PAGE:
The official opening of The Living Room in November 2021 and we are roughly 70 people attending Eduardo’s performance-lecture in a dim room only lit by flickering lights on the floor. While the desiccator-environment with worms takes a central position on a table, we are wiggling and moving slowly on our backs to the sonified sounds of wax worms inside our tiny artificial ecosystem. As we lie there on the wooden floor, we imaginatively embody the movements of wax worms as they squirm around foreign objects: laboratory waste, discarded medical equipment, analog sensors. Although our movements are slow—much slower than the wax worms’—and our sense organs different, we try to pay attention to our movements enacting what it might be like to be a worm. The performance-lecture develops as a meditation into the lives of larvae eating, digesting and in the process pupating and transforming into moths. A speculative alien phenomenology that draws partly on

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spoken word and partly on sonified sounds as a material plane for our encounter with these worms at the limits of our experiences (Bogost, 2012, pp. 31–34). A paradoxical engagement at once attentive and distanced relying on unfaithful modes of listening and mimicking their movements in all too human forms. These speculative enactments intimately stich together our bodies—both the visitors wiggling in communion and the more-than-human worms in an intermediate zone. As Clifford has argued, the museum can be understood as a contact zone invoking the spatial and temporal copresence of subjects previously separated geographically and historically (Clifford, 1997, p. 204). While Clifford developed this notion from Pratt’s original formulations to question the power relations in colonial encounters, I have recently suggested that in a posthuman era, perhaps the museum could also be understood as a contact zone not just for cultural differences but also biological differences—indeed a contact zone with the more-than-human (Grünfeld, 2021). Could we likewise tinker with the power relations between organisms and ourselves by intentionally bringing worms into the museum? As we wiggle there on the floor listening, enacting, noticing, perhaps our strong sense of a substantial and well-constituted subjectivity for a moment unsettles as we mimic their movements. This attunement, however constantly challenged by self-reflective contemplations: We know that we are not worms and it does feel rather silly laying there. Yet it also feels like we become attentive to a different experiential mode and the distance between the worms encapsulated in the sealed glass dome and ourselves becomes smaller. As we become vibratory entangled, the distance between ourselves and others shrink potentially breaking down (Trower, 2008, p. 133). In contrast to the modes of engagement discussed in the previous sections, our listening and enacting become a multi-dimensional careful attention to the mode of being of the worms.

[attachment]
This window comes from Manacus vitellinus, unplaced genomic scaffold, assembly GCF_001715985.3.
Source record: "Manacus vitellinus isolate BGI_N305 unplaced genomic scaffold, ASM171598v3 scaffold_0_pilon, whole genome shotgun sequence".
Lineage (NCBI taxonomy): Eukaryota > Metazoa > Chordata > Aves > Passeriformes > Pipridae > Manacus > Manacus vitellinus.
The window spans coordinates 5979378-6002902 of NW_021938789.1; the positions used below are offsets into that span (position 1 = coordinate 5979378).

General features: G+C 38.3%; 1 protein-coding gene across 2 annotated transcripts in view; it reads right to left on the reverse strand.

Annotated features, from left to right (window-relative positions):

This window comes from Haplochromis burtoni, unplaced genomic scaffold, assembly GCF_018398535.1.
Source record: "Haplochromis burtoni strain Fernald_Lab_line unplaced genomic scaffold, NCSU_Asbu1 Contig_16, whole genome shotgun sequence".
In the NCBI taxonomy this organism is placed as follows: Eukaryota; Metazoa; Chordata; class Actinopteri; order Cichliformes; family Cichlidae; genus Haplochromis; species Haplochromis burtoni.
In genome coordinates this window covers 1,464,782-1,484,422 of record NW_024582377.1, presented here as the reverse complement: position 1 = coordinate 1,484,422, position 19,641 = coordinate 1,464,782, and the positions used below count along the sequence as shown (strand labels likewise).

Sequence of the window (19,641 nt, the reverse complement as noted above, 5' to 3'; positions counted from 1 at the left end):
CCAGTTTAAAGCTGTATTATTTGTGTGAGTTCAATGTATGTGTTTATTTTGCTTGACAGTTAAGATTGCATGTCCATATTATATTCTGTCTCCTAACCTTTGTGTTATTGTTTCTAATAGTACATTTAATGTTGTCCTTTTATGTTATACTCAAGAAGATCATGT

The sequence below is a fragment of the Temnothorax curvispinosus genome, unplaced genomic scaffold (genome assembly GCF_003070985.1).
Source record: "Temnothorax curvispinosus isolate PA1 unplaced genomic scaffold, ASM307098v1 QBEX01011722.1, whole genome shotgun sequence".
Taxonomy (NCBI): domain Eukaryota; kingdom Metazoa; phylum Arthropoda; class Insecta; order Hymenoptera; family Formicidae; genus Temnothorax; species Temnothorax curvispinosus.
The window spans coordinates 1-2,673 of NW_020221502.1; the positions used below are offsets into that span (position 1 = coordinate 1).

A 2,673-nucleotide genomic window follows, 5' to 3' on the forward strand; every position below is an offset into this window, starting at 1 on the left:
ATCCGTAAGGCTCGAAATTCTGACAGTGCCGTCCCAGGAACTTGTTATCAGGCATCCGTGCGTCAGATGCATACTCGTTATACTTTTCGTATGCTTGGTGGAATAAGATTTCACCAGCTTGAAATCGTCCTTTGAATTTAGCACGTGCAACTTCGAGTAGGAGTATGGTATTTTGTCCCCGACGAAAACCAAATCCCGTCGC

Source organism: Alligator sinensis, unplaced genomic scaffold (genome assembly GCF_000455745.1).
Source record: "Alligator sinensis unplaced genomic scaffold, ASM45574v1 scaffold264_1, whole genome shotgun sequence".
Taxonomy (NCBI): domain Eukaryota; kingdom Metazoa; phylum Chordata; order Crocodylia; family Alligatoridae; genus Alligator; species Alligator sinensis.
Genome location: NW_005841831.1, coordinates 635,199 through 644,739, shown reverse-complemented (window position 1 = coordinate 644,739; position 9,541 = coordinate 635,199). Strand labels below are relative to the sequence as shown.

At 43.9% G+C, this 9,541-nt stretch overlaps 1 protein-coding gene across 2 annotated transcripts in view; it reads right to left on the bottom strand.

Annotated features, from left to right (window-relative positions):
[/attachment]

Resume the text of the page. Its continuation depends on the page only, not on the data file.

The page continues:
Epilogue: And Then They Died Again. . . Of Mastery, Mould and More to Come In this essay, I have explored the complex choreography of caring for wax worms and how our modes of careful engagements are shaped and troubled by the different objects of care involved within the different contexts discussed (the home, the museum, the performance). Although, my essay follows a neat chronology and focus on an allegedly simple central object of care—the wax worm—it, nonetheless, draws us into an unstable worm(w)hole of tensions and dilemmas unfolding over time. Even in the relatively simple context of my own home, where I acted as a host and caregiver for the worms (Act I), my modes of engagement transition from a concerned provider for the worms simultaneously concerned with the risk of pest infestation to a gradual detachment corresponding to their metamorphosis into moths and potential environmental pests. My ambivalence remains unsettled between a